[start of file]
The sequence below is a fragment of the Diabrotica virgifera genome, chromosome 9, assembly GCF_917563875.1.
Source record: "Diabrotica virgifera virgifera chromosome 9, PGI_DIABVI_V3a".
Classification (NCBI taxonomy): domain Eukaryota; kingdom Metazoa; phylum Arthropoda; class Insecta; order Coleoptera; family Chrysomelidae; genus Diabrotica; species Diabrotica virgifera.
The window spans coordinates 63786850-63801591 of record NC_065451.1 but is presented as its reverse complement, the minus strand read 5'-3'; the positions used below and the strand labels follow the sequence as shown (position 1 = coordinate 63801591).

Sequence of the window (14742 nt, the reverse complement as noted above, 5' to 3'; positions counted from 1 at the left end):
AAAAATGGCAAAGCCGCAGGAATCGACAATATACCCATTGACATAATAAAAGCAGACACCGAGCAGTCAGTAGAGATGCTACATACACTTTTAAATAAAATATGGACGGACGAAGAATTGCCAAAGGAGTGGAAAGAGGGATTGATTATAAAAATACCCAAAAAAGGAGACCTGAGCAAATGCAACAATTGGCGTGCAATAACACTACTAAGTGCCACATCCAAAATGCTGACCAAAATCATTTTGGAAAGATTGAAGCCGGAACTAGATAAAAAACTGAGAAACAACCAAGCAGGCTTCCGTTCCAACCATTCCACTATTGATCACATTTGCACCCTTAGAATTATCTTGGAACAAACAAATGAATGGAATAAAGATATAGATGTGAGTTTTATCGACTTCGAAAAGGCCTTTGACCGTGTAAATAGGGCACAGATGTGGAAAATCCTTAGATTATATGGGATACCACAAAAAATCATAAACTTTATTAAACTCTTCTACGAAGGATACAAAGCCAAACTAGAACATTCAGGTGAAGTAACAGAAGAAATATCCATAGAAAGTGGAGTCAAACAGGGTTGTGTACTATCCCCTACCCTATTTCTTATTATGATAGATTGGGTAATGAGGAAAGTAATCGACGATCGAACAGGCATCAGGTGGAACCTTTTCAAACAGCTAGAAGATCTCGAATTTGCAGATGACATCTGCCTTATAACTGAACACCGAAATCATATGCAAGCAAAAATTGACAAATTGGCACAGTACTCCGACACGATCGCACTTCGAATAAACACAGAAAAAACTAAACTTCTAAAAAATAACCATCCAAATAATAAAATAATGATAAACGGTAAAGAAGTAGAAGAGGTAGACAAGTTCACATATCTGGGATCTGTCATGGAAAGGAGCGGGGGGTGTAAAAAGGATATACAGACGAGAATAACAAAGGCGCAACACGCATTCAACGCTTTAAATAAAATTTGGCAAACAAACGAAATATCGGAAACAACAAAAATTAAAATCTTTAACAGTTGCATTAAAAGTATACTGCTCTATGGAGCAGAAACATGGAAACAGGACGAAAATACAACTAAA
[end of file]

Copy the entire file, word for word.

The sequence below is a fragment of the Diabrotica virgifera genome, chromosome 9, assembly GCF_917563875.1.
Source record: "Diabrotica virgifera virgifera chromosome 9, PGI_DIABVI_V3a".
Classification (NCBI taxonomy): domain Eukaryota; kingdom Metazoa; phylum Arthropoda; class Insecta; order Coleoptera; family Chrysomelidae; genus Diabrotica; species Diabrotica virgifera.
The window spans coordinates 63786850-63801591 of record NC_065451.1 but is presented as its reverse complement, the minus strand read 5'-3'; the positions used below and the strand labels follow the sequence as shown (position 1 = coordinate 63801591).

Sequence of the window (14742 nt, the reverse complement as noted above, 5' to 3'; positions counted from 1 at the left end):
AAAAATGGCAAAGCCGCAGGAATCGACAATATACCCATTGACATAATAAAAGCAGACACCGAGCAGTCAGTAGAGATGCTACATACACTTTTAAATAAAATATGGACGGACGAAGAATTGCCAAAGGAGTGGAAAGAGGGATTGATTATAAAAATACCCAAAAAAGGAGACCTGAGCAAATGCAACAATTGGCGTGCAATAACACTACTAAGTGCCACATCCAAAATGCTGACCAAAATCATTTTGGAAAGATTGAAGCCGGAACTAGATAAAAAACTGAGAAACAACCAAGCAGGCTTCCGTTCCAACCATTCCACTATTGATCACATTTGCACCCTTAGAATTATCTTGGAACAAACAAATGAATGGAATAAAGATATAGATGTGAGTTTTATCGACTTCGAAAAGGCCTTTGACCGTGTAAATAGGGCACAGATGTGGAAAATCCTTAGATTATATGGGATACCACAAAAAATCATAAACTTTATTAAACTCTTCTACGAAGGATACAAAGCCAAACTAGAACATTCAGGTGAAGTAACAGAAGAAATATCCATAGAAAGTGGAGTCAAACAGGGTTGTGTACTATCCCCTACCCTATTTCTTATTATGATAGATTGGGTAATGAGGAAAGTAATCGACGATCGAACAGGCATCAGGTGGAACCTTTTCAAACAGCTAGAAGATCTCGAATTTGCAGATGACATCTGCCTTATAACTGAACACCGAAATCATATGCAAGCAAAAATTGACAAATTGGCACAGTACTCCGACACGATCGCACTTCGAATAAACACAGAAAAAACTAAACTTCTAAAAAATAACCATCCAAATAATAAAATAATGATAAACGGTAAAGAAGTAGAAGAGGTAGACAAGTTCACATATCTGGGATCTGTCATGGAAAGGAGCGGGGGGTGTAAAAAGGATATACAGACGAGAATAACAAAGGCGCAACACGCATTCAACGCTTTAAATAAAATTTGGCAAACAAACGAAATATCGGAAACAACAAAAATTAAAATCTTTAACAGTTGCATTAAAAGTATACTGCTCTATGGAGCAGAAACATGGAAACAGGACGAAAATACAACTAAA